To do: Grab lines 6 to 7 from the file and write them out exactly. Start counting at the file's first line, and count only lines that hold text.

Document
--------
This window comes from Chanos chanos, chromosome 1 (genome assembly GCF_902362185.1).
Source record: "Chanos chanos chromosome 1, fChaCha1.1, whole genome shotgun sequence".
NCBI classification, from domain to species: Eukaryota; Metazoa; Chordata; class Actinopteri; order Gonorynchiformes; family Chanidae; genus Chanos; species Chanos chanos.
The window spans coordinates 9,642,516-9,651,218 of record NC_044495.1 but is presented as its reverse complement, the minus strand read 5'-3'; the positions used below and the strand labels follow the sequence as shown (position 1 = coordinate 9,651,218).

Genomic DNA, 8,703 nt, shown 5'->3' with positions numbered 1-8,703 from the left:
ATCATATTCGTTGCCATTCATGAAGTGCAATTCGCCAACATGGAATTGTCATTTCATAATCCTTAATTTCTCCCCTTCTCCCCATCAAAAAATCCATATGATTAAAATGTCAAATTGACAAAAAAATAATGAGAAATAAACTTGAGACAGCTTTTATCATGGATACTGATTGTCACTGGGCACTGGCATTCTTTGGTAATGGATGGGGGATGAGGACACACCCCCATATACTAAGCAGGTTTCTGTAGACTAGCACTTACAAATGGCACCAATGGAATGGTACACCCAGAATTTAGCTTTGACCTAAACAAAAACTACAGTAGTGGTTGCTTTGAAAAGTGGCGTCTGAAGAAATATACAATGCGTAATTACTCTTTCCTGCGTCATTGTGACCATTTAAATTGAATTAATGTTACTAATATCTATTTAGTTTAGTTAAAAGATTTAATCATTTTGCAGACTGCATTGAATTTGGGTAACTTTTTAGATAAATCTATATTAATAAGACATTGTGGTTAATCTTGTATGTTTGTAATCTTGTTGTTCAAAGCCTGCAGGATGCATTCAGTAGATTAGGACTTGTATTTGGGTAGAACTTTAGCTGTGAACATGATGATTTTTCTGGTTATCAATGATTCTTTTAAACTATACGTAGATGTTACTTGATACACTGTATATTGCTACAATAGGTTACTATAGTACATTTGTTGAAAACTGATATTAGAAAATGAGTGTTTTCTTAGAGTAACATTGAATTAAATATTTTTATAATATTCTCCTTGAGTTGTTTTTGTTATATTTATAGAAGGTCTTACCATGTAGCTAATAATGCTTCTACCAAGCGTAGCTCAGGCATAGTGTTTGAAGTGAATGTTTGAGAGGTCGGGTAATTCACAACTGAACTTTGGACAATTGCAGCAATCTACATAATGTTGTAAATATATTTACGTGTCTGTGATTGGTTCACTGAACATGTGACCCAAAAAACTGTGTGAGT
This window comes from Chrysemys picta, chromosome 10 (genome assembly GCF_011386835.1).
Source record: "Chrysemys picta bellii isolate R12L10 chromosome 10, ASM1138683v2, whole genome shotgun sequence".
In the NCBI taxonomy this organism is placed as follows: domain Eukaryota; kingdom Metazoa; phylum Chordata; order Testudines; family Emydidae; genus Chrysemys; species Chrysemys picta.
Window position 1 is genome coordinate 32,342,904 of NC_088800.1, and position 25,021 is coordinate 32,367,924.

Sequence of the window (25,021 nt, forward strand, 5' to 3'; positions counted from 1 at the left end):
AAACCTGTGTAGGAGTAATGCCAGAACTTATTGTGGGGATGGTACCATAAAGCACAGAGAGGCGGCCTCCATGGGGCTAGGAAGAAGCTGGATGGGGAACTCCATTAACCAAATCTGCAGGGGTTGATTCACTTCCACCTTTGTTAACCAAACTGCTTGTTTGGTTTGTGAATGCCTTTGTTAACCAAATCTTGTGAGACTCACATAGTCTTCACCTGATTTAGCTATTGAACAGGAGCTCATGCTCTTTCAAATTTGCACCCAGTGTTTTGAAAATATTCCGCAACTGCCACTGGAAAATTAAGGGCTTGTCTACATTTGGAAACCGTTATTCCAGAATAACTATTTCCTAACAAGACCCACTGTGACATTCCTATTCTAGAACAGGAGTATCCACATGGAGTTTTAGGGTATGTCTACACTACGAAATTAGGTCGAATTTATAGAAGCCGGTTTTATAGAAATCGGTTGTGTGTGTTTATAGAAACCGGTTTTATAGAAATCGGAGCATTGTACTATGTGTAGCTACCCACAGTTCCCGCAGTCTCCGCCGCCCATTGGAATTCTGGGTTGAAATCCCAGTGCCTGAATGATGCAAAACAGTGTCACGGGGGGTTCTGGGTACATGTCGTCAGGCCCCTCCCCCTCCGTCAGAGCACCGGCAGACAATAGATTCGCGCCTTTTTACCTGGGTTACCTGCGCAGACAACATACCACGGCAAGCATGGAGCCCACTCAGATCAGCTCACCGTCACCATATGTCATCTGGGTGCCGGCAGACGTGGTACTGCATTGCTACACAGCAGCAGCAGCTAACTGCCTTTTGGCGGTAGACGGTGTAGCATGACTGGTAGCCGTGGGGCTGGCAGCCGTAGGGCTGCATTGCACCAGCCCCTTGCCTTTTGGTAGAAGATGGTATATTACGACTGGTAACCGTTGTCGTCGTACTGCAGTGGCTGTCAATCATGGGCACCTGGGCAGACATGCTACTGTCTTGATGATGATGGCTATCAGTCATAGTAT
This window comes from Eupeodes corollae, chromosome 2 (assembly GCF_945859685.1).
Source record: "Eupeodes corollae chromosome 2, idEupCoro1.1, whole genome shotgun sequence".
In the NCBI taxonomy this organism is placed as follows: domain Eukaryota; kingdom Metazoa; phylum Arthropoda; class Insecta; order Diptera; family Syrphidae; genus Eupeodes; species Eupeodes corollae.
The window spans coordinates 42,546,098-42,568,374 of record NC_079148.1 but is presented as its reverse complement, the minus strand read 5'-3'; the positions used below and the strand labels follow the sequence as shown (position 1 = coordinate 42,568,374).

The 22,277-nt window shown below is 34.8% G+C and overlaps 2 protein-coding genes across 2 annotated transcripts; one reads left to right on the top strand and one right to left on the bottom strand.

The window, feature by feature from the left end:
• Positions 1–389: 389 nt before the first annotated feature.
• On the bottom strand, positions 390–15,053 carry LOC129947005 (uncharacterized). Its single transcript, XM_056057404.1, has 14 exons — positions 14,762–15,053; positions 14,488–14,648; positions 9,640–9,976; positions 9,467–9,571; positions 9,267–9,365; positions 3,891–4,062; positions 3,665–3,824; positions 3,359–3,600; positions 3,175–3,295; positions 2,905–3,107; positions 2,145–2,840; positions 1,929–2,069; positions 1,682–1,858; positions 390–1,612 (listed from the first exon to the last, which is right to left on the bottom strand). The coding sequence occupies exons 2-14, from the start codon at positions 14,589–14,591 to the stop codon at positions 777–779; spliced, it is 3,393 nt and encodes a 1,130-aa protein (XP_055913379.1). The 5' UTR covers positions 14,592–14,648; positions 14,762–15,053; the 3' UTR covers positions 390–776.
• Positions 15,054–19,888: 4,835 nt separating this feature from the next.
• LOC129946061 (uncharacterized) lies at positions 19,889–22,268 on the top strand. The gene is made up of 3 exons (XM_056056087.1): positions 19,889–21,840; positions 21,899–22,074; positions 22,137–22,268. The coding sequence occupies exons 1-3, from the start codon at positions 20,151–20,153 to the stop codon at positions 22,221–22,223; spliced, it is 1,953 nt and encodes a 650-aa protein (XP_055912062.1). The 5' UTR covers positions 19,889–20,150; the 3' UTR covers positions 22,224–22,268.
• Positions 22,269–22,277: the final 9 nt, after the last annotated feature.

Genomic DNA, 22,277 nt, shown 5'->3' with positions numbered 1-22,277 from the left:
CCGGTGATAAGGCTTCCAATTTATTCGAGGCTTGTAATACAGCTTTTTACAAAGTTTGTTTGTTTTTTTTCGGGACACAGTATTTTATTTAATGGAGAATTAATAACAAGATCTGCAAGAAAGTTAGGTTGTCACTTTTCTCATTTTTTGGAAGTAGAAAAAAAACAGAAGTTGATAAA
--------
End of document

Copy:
ATCATATTCGTTGCCATTCATGAAGTGCAATTCGCCAACATGGAATTGTCATTTCATAATCCTTAATTTCTCCCCTTCTCCCCATCAAAAAATCCATATGATTAAAATGTCAAATTGACAAAAAAATAATGAGAAATAAACTTGAGACAGCTTTTATCATGGATACTGATTGTCACTGGGCACTGGCATTCTTTGGTAATGGATGGGGGATGAGGACACACCCCCATATACTAAGCAGGTTTCTGTAGACTAGCACTTACAAATGGCACCAATGGAATGGTACACCCAGAATTTAGCTTTGACCTAAACAAAAACTACAGTAGTGGTTGCTTTGAAAAGTGGCGTCTGAAGAAATATACAATGCGTAATTACTCTTTCCTGCGTCATTGTGACCATTTAAATTGAATTAATGTTACTAATATCTATTTAGTTTAGTTAAAAGATTTAATCATTTTGCAGACTGCATTGAATTTGGGTAACTTTTTAGATAAATCTATATTAATAAGACATTGTGGTTAATCTTGTATGTTTGTAATCTTGTTGTTCAAAGCCTGCAGGATGCATTCAGTAGATTAGGACTTGTATTTGGGTAGAACTTTAGCTGTGAACATGATGATTTTTCTGGTTATCAATGATTCTTTTAAACTATACGTAGATGTTACTTGATACACTGTATATTGCTACAATAGGTTACTATAGTACATTTGTTGAAAACTGATATTAGAAAATGAGTGTTTTCTTAGAGTAACATTGAATTAAATATTTTTATAATATTCTCCTTGAGTTGTTTTTGTTATATTTATAGAAGGTCTTACCATGTAGCTAATAATGCTTCTACCAAGCGTAGCTCAGGCATAGTGTTTGAAGTGAATGTTTGAGAGGTCGGGTAATTCACAACTGAACTTTGGACAATTGCAGCAATCTACATAATGTTGTAAATATATTTACGTGTCTGTGATTGGTTCACTGAACATGTGACCCAAAAAACTGTGTGAGT
This window comes from Chrysemys picta, chromosome 10 (genome assembly GCF_011386835.1).